King David was a redneck.

Swept under the rug

Rednecks have a communication problem. It may be one you share as a leader. Following is how to address that communication problem.

But first, a tragic cautionary tale from a famous redneck: King David.

King David (probably not an actual photograph)
By Julia Margaret Cameron – Scanned from Colin Ford’s Julia Margaret Cameron: 19th Century Photographer of Genius, ISBN 1855145065. Originally from National Museum of Photography, Film & Television, Bradford., Public Domain, https://commons.wikimedia.org/w/index.php?curid=9406433

King David’s son, Amnon, raped his half-sister, Tamar.

Amnon pretended to be sick and asked their father to send Tamar to tend to him. History doesn’t record if David found this odd. But he didn’t ask questions–he just sent her to her fate.

After the violation, Amnon wanted nothing to do with Tamar.

When Tamar’s full brother, Absalom, found out, he kept quiet, nursing hatred for Amnon.

King David was angry, too. But he did nothing. 

How long can you sweep something as awful as rape under the rug?

What would be the consequences of bottling it up, not tackling the issue head-on?

The answers: “years” and “a national tragedy.”

… Years?

After two years, Absalom took justice into his own hands. Much like Amnon had asked his father to send Tamar to him, Absalom asked his father to send Amnon to him.

And again, David pulled back from engaging in conversation on what might be happening. He made excuses as to why he shouldn’t send Amnon and others. But he ever addressed the actual concern. And eventually, he just let it happen.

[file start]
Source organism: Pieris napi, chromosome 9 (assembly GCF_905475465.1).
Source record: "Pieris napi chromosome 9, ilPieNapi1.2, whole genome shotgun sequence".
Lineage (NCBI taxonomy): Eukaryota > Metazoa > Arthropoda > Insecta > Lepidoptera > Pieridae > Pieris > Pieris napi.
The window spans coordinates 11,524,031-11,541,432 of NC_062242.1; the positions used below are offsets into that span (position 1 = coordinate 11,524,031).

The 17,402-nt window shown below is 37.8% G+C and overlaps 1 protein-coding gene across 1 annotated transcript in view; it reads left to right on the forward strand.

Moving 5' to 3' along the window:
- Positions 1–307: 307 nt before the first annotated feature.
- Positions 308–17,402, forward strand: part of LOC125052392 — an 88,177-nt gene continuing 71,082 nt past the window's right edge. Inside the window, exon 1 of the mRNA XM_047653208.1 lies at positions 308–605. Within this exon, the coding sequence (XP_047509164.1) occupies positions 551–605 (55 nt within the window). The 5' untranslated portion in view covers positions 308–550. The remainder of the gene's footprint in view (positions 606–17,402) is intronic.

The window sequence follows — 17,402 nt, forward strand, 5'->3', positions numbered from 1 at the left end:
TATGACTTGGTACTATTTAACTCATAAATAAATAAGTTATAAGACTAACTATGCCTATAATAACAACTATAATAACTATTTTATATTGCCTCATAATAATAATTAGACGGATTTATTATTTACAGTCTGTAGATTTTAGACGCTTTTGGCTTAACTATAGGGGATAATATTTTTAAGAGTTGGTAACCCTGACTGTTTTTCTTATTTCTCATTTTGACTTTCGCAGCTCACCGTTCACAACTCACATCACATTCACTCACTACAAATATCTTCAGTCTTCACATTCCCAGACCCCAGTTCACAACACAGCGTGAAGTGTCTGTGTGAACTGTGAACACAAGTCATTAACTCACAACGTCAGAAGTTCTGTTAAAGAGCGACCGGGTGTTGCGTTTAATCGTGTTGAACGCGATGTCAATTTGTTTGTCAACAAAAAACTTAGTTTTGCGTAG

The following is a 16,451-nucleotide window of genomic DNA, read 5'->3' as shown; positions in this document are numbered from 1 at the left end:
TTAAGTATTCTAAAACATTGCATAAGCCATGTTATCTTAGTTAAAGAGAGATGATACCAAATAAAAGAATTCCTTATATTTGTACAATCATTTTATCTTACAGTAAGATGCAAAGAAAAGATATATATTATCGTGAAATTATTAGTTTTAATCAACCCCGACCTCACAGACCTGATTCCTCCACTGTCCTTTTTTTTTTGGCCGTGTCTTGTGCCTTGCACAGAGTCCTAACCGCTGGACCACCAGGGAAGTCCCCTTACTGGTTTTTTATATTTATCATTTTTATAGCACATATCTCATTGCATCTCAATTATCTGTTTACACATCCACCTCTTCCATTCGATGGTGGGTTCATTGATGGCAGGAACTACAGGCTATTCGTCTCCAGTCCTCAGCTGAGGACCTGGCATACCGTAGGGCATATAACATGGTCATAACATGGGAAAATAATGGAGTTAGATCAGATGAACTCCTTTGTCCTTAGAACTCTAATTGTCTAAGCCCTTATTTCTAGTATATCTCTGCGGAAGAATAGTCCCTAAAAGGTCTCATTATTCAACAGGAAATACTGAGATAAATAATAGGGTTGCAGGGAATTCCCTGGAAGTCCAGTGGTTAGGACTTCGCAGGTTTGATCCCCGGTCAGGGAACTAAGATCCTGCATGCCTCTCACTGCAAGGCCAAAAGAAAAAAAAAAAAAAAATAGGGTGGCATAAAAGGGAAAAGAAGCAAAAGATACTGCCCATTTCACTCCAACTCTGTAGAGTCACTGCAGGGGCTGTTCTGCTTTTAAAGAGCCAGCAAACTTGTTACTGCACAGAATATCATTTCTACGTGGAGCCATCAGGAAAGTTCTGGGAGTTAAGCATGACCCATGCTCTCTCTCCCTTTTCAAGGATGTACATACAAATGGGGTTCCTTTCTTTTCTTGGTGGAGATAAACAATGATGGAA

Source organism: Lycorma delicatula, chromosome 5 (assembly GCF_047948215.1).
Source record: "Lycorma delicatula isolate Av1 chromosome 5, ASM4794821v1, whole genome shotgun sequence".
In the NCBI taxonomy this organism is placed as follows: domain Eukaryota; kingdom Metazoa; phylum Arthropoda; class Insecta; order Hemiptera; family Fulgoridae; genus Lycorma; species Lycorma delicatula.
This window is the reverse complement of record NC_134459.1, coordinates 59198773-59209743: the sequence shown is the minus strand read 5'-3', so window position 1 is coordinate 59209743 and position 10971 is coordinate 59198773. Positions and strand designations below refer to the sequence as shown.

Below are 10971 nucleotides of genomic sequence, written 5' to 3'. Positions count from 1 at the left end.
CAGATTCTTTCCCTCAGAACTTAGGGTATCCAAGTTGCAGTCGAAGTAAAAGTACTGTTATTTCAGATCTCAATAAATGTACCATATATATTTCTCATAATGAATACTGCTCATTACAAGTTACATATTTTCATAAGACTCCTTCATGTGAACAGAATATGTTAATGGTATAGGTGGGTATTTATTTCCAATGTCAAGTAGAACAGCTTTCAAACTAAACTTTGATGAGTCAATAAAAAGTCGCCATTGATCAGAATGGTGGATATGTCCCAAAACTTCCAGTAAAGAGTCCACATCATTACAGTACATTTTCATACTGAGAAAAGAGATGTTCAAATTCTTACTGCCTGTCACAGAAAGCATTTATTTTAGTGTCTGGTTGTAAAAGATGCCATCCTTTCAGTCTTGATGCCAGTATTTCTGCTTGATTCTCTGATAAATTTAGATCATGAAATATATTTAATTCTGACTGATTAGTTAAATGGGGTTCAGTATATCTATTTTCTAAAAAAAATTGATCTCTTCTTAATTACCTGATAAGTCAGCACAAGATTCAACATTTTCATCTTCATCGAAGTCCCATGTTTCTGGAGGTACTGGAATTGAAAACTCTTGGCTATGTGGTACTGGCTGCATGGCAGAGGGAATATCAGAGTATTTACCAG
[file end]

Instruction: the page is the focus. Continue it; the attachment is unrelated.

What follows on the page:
And so Absalom murdered Amnon.

Absalom murders Amnon
Maarten van Heemskerck: Absalom’s servants kill Amnon
By Rijksmuseum – http://hdl.handle.net/10934/RM0001.COLLECT.114650, CC0, https://commons.wikimedia.org/w/index.php?curid=84095443

Absalom fled to his mother’s people in another kingdom. The story records that, grieving for Amnon, David’s heart went out to Absalom. But he did nothing to restore the relationship. Absalom remained in exile. 

After three more years, members of the court convinced David to bring his son home. But David did not speak to him or allow him in his presence. 

After two more years of living like this, Absalom had had enough. He sent word to his father that it would have been better for him to stay in exile: Either put him to death or let him come back to court. 

David relented. Here is the part of the story that I find heartbreaking. David

summoned Absalom. So he came to the king and bowed himself on his face to the ground before the king, and the king kissed Absalom.

2 Samuel 14:33 ESV

That’s it. Nothing else. Five years since the murder and seven years since the rape, David continued to sweep it all under the rug.

As painful as it would have been, David and Absalom should have cleared the air. And the king had the responsibility of initiating that uncomfortably vulnerable conversation. Instead, everything–the rape, the murder, David’s colored past, David’s role in all of it–remained bottled up. 

And that, I suspect, was the trigger. 

You can read the consequences in 2 Samuel 15. Absalom launched a PR campaign which turned into a conspiracy to revolt. The civil war that followed was horrific: more slaughter, more rape and the murder of another of David’s children.

King David was a redneck 

David’s withdrawal, his refusal to have hard conversations and express his concerns, is surprising. For one thing, the crimes obviously demanded responses.

For another, David was known for his expressiveness. His psalms are legendary for the pouring out of David’s heart (Bono has called them “the blues of the Bible”). And many of David’s interactions record him taking a similar expressive approach in how he talked to others, including his enemies.